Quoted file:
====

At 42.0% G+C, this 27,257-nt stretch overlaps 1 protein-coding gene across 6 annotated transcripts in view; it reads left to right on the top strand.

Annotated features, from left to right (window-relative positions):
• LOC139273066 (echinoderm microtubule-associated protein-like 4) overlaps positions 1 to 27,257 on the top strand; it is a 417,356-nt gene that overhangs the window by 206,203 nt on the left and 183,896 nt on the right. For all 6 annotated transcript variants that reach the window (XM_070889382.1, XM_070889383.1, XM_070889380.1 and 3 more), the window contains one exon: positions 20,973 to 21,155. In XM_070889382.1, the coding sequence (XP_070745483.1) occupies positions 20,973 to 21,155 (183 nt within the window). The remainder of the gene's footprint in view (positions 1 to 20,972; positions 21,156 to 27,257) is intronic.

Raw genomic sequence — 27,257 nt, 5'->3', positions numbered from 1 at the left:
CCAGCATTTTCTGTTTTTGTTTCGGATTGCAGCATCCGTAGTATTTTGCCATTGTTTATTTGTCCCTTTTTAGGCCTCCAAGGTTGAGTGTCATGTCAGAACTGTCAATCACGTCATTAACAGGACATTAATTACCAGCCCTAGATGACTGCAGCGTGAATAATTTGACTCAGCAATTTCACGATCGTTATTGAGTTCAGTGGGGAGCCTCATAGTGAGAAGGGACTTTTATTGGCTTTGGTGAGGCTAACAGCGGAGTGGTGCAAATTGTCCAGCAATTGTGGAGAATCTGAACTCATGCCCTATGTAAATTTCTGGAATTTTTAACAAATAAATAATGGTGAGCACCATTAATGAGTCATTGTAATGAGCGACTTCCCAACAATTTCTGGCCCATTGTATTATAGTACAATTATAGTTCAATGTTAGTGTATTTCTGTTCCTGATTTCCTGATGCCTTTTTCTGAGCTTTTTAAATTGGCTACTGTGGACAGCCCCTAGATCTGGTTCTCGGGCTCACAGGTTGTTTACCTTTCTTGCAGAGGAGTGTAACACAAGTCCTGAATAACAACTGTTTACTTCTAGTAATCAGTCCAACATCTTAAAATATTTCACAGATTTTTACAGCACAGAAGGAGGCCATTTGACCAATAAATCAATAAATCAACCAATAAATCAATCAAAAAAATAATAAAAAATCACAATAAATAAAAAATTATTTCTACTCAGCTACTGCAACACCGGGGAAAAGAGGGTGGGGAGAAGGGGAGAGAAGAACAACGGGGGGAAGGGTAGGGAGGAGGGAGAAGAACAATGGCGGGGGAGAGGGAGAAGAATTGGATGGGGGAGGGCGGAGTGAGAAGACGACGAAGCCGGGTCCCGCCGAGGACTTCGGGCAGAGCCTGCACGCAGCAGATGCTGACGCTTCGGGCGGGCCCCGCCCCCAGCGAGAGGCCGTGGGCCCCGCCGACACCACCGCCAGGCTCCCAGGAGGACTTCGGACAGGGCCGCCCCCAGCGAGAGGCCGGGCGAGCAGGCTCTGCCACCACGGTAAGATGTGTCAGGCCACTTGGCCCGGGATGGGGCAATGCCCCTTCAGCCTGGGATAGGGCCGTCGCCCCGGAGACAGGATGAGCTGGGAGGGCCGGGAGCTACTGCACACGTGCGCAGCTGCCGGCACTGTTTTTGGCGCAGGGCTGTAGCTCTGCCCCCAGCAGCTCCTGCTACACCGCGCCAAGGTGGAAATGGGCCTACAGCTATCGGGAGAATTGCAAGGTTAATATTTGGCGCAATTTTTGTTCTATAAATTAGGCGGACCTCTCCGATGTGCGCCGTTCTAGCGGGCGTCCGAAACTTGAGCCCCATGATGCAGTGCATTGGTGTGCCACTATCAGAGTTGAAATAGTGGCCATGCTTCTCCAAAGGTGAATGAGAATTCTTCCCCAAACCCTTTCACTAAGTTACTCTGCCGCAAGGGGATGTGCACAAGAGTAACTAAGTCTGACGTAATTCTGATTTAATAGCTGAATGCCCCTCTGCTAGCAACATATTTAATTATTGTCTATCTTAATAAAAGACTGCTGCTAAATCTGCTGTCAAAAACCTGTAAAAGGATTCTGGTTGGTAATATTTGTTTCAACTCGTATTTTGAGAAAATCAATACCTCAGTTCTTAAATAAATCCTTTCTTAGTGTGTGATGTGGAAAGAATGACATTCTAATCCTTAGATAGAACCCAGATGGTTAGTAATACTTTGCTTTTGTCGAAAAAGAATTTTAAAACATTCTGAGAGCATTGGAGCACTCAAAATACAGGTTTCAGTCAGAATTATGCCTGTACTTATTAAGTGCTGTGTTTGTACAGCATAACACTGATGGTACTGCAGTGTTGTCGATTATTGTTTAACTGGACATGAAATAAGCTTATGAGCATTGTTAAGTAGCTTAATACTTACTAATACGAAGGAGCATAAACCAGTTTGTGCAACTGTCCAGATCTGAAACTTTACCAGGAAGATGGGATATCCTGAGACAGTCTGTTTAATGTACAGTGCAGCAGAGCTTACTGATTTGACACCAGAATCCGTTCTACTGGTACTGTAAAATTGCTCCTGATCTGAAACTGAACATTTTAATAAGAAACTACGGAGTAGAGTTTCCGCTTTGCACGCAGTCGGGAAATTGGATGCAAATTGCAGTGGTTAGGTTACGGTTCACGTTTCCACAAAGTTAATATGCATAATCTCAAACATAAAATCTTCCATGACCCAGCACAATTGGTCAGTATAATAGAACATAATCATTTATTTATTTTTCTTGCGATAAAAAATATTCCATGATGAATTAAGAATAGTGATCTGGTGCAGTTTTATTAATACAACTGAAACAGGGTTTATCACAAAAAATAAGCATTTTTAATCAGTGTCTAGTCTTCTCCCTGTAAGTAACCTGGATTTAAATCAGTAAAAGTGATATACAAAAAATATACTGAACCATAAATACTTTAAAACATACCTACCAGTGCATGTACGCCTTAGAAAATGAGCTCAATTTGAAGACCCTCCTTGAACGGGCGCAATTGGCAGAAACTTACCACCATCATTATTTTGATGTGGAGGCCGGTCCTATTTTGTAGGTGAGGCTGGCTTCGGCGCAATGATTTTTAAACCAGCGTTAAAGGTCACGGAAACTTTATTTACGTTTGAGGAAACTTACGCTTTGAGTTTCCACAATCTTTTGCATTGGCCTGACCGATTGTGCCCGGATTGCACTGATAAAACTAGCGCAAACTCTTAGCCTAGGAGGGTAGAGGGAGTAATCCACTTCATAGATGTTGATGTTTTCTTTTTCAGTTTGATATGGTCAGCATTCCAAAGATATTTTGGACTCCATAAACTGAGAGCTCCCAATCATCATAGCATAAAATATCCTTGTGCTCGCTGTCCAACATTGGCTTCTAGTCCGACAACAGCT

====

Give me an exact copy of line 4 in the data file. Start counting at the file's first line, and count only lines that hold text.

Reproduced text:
Raw genomic sequence — 27,257 nt, 5'->3', positions numbered from 1 at the left: